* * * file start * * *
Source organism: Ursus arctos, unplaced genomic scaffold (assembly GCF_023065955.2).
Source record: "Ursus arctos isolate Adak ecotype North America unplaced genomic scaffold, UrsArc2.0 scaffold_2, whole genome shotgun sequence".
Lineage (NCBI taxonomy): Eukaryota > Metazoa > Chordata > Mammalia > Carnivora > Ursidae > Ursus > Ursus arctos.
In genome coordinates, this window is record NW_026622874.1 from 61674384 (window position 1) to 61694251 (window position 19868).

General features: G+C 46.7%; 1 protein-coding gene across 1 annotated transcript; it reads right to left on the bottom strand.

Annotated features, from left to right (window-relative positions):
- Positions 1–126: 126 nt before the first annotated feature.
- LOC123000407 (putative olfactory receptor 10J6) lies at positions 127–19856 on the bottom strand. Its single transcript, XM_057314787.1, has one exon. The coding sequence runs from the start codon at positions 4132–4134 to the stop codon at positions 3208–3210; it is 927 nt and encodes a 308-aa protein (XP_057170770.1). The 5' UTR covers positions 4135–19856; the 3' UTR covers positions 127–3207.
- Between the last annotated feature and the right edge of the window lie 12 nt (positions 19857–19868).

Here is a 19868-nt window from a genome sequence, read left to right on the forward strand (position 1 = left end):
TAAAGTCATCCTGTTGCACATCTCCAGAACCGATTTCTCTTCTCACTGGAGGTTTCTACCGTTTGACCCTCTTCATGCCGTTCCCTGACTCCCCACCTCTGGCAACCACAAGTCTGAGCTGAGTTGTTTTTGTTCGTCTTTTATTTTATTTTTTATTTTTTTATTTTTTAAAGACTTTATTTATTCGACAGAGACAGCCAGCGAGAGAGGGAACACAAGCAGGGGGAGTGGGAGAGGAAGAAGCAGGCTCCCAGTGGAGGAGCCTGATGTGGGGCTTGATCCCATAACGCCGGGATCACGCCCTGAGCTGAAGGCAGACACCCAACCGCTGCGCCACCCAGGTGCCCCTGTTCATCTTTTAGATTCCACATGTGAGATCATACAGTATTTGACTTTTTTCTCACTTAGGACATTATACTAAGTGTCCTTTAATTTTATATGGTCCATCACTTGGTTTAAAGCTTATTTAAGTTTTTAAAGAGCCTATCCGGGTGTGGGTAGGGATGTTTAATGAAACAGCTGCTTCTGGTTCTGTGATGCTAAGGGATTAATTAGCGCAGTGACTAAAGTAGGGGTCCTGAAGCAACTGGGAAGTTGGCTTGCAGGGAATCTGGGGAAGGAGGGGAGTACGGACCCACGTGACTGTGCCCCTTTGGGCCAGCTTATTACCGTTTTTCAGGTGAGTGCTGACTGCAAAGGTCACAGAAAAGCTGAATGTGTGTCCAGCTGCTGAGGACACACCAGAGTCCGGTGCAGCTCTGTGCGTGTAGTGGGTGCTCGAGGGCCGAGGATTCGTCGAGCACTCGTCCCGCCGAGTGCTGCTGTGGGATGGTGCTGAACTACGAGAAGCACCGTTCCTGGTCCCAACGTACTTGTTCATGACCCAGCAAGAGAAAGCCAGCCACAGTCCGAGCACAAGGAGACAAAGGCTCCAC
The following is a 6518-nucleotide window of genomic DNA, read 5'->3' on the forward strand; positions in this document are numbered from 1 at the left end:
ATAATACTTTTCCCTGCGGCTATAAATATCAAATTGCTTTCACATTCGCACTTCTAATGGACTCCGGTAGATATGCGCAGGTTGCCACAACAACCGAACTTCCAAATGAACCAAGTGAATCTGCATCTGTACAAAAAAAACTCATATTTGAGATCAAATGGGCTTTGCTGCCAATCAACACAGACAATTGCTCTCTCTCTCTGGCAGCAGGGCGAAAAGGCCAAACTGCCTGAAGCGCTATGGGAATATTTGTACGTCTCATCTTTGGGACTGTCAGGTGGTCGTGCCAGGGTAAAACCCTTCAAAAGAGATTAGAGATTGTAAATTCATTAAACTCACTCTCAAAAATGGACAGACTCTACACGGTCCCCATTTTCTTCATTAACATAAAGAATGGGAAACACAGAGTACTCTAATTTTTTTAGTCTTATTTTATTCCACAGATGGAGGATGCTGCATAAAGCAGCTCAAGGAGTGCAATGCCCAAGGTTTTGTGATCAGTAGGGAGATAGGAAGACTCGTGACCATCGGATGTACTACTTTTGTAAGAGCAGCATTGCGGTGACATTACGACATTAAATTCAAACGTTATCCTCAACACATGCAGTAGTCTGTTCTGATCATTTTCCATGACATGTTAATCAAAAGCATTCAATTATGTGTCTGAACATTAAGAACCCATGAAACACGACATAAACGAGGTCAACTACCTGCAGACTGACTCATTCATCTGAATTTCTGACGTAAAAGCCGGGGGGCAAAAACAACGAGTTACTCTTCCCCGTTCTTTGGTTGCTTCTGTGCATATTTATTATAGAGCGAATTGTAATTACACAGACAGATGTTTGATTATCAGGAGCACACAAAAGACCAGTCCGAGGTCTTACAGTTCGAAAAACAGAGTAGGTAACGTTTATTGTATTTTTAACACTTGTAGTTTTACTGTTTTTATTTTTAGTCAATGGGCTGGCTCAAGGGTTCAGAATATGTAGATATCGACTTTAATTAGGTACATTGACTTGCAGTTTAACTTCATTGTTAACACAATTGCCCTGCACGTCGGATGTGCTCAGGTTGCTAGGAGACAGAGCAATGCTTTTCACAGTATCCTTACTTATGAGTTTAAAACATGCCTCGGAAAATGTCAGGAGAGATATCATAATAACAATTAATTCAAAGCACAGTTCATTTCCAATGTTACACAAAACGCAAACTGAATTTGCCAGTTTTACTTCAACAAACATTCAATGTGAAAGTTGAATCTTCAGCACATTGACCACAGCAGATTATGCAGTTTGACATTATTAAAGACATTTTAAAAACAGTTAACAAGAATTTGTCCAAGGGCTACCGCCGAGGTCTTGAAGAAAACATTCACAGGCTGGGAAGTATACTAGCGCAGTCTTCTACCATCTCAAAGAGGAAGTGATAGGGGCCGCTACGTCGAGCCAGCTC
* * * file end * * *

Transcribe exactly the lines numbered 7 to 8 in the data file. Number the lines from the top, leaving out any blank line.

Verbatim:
- Positions 1–126: 126 nt before the first annotated feature.
- LOC123000407 (putative olfactory receptor 10J6) lies at positions 127–19856 on the bottom strand. Its single transcript, XM_057314787.1, has one exon. The coding sequence runs from the start codon at positions 4132–4134 to the stop codon at positions 3208–3210; it is 927 nt and encodes a 308-aa protein (XP_057170770.1). The 5' UTR covers positions 4135–19856; the 3' UTR covers positions 127–3207.